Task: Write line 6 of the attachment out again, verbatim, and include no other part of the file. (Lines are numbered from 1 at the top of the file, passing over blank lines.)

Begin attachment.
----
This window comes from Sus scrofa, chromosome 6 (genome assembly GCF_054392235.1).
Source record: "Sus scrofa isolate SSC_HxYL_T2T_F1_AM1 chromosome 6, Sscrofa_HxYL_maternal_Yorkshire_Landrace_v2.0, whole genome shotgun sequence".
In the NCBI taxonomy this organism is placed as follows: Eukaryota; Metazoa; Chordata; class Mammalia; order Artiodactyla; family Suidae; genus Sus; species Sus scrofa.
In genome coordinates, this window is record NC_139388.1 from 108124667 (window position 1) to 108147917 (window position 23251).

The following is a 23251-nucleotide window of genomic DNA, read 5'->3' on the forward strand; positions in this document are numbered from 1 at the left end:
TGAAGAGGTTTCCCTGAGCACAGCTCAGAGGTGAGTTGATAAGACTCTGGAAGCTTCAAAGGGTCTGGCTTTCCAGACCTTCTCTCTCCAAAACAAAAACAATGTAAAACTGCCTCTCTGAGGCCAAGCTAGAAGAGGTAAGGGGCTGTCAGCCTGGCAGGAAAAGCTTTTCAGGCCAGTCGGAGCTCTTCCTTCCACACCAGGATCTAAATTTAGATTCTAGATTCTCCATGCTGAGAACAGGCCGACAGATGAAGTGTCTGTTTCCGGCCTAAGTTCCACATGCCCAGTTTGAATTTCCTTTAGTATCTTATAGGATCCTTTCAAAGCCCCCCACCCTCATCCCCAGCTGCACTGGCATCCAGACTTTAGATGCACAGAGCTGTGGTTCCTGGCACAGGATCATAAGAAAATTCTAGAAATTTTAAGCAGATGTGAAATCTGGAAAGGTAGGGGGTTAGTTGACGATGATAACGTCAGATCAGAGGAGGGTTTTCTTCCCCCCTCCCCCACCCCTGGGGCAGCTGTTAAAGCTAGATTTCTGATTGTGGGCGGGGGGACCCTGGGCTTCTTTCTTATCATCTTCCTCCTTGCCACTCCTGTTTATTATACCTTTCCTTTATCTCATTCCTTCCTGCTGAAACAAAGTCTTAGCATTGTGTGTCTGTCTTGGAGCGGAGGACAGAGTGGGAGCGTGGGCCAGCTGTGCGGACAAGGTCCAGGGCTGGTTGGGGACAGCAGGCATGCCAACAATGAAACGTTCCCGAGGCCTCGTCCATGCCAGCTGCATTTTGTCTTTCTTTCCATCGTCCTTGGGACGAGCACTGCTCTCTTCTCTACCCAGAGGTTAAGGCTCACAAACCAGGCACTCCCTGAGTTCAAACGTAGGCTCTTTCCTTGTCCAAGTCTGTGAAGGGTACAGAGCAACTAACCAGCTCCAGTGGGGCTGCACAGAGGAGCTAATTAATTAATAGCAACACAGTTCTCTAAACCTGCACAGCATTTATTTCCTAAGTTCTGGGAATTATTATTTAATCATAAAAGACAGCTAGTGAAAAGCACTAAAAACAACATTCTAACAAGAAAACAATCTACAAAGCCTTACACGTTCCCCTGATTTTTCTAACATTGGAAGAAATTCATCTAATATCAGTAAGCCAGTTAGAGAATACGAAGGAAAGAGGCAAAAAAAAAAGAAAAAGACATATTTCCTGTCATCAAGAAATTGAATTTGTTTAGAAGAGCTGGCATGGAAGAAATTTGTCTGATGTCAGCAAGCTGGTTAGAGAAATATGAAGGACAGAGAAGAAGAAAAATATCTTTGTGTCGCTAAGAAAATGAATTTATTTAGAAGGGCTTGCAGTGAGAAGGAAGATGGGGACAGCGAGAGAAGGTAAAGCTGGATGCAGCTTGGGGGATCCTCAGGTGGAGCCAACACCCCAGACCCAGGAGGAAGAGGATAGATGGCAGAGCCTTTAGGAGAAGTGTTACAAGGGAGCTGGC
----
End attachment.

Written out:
TGAAGAGGTTTCCCTGAGCACAGCTCAGAGGTGAGTTGATAAGACTCTGGAAGCTTCAAAGGGTCTGGCTTTCCAGACCTTCTCTCTCCAAAACAAAAACAATGTAAAACTGCCTCTCTGAGGCCAAGCTAGAAGAGGTAAGGGGCTGTCAGCCTGGCAGGAAAAGCTTTTCAGGCCAGTCGGAGCTCTTCCTTCCACACCAGGATCTAAATTTAGATTCTAGATTCTCCATGCTGAGAACAGGCCGACAGATGAAGTGTCTGTTTCCGGCCTAAGTTCCACATGCCCAGTTTGAATTTCCTTTAGTATCTTATAGGATCCTTTCAAAGCCCCCCACCCTCATCCCCAGCTGCACTGGCATCCAGACTTTAGATGCACAGAGCTGTGGTTCCTGGCACAGGATCATAAGAAAATTCTAGAAATTTTAAGCAGATGTGAAATCTGGAAAGGTAGGGGGTTAGTTGACGATGATAACGTCAGATCAGAGGAGGGTTTTCTTCCCCCCTCCCCCACCCCTGGGGCAGCTGTTAAAGCTAGATTTCTGATTGTGGGCGGGGGGACCCTGGGCTTCTTTCTTATCATCTTCCTCCTTGCCACTCCTGTTTATTATACCTTTCCTTTATCTCATTCCTTCCTGCTGAAACAAAGTCTTAGCATTGTGTGTCTGTCTTGGAGCGGAGGACAGAGTGGGAGCGTGGGCCAGCTGTGCGGACAAGGTCCAGGGCTGGTTGGGGACAGCAGGCATGCCAACAATGAAACGTTCCCGAGGCCTCGTCCATGCCAGCTGCATTTTGTCTTTCTTTCCATCGTCCTTGGGACGAGCACTGCTCTCTTCTCTACCCAGAGGTTAAGGCTCACAAACCAGGCACTCCCTGAGTTCAAACGTAGGCTCTTTCCTTGTCCAAGTCTGTGAAGGGTACAGAGCAACTAACCAGCTCCAGTGGGGCTGCACAGAGGAGCTAATTAATTAATAGCAACACAGTTCTCTAAACCTGCACAGCATTTATTTCCTAAGTTCTGGGAATTATTATTTAATCATAAAAGACAGCTAGTGAAAAGCACTAAAAACAACATTCTAACAAGAAAACAATCTACAAAGCCTTACACGTTCCCCTGATTTTTCTAACATTGGAAGAAATTCATCTAATATCAGTAAGCCAGTTAGAGAATACGAAGGAAAGAGGCAAAAAAAAAAGAAAAAGACATATTTCCTGTCATCAAGAAATTGAATTTGTTTAGAAGAGCTGGCATGGAAGAAATTTGTCTGATGTCAGCAAGCTGGTTAGAGAAATATGAAGGACAGAGAAGAAGAAAAATATCTTTGTGTCGCTAAGAAAATGAATTTATTTAGAAGGGCTTGCAGTGAGAAGGAAGATGGGGACAGCGAGAGAAGGTAAAGCTGGATGCAGCTTGGGGGATCCTCAGGTGGAGCCAACACCCCAGACCCAGGAGGAAGAGGATAGATGGCAGAGCCTTTAGGAGAAGTGTTACAAGGGAGCTGGC